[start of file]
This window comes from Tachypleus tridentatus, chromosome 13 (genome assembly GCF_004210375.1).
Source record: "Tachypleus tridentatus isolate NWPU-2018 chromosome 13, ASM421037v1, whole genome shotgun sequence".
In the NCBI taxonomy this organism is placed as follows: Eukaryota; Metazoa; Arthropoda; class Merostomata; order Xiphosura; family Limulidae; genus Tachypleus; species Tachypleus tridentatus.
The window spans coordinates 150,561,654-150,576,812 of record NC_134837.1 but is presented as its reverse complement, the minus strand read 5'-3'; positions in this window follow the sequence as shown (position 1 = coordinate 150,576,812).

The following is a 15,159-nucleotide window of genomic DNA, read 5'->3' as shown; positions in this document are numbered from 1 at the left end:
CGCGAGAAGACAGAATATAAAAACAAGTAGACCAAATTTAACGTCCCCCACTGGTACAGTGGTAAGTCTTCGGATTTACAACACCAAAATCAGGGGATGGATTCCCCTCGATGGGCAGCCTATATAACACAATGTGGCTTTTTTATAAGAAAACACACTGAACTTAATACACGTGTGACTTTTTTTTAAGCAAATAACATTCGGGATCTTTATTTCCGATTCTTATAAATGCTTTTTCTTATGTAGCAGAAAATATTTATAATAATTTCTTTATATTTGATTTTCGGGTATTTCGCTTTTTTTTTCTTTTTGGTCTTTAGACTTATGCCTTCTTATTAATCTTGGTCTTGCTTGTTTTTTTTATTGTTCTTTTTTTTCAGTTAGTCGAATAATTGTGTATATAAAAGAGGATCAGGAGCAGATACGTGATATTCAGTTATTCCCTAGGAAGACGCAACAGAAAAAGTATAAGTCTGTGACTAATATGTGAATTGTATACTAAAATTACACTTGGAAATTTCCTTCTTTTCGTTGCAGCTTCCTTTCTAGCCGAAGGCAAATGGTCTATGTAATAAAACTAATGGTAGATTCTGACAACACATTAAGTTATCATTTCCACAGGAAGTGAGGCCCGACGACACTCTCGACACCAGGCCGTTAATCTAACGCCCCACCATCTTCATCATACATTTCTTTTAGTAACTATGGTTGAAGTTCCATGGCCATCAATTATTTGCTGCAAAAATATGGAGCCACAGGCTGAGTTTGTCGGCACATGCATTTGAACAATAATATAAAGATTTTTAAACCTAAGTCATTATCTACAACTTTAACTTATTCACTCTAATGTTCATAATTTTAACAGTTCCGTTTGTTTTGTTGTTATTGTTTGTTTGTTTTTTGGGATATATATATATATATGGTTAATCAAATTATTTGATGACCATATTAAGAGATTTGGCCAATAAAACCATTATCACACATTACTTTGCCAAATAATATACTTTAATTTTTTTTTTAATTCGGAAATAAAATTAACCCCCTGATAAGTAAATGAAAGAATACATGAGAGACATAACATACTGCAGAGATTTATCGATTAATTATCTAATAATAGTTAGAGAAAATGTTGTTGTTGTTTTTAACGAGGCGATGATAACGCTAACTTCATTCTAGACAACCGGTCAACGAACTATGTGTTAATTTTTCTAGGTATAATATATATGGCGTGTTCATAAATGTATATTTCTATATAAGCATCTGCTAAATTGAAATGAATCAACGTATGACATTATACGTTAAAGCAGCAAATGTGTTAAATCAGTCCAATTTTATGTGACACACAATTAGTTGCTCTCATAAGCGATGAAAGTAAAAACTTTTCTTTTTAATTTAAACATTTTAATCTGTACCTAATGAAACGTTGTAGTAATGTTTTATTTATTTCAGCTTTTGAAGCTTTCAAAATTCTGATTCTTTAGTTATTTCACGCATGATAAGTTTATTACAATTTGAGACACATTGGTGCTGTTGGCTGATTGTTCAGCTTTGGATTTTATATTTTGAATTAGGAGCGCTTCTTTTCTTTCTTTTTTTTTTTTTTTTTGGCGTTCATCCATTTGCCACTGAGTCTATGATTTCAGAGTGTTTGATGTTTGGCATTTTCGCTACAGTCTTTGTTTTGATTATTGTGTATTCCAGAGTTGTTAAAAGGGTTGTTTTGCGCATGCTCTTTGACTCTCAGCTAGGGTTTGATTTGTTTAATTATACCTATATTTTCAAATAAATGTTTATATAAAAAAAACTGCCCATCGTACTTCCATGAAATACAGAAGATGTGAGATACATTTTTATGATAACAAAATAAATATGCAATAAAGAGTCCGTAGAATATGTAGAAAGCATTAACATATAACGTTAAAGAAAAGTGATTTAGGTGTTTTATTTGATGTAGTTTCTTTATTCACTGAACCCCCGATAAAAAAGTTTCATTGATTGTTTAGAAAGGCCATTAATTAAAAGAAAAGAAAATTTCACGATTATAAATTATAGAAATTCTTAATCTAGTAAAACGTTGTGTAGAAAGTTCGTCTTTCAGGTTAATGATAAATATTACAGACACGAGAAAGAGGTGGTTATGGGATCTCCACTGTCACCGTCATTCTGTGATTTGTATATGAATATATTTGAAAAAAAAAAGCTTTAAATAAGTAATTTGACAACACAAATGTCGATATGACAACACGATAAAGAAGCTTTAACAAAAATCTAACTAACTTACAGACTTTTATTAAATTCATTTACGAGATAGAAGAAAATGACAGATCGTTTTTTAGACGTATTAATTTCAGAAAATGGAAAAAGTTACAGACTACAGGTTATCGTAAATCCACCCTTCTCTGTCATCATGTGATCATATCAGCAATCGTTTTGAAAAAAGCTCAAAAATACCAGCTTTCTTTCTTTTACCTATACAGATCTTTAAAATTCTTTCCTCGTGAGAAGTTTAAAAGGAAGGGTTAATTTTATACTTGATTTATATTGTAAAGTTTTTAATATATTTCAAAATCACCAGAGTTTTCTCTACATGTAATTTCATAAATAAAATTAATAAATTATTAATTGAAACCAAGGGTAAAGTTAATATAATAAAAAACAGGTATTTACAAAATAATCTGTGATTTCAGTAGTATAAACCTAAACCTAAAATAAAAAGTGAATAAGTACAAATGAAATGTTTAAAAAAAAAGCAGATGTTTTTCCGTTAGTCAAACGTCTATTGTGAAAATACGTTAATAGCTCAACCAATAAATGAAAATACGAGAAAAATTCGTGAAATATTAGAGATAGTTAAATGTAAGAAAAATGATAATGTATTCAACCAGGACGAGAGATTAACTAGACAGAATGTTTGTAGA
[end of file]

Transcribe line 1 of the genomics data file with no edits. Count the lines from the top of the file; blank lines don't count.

This window comes from Tachypleus tridentatus, chromosome 13 (genome assembly GCF_004210375.1).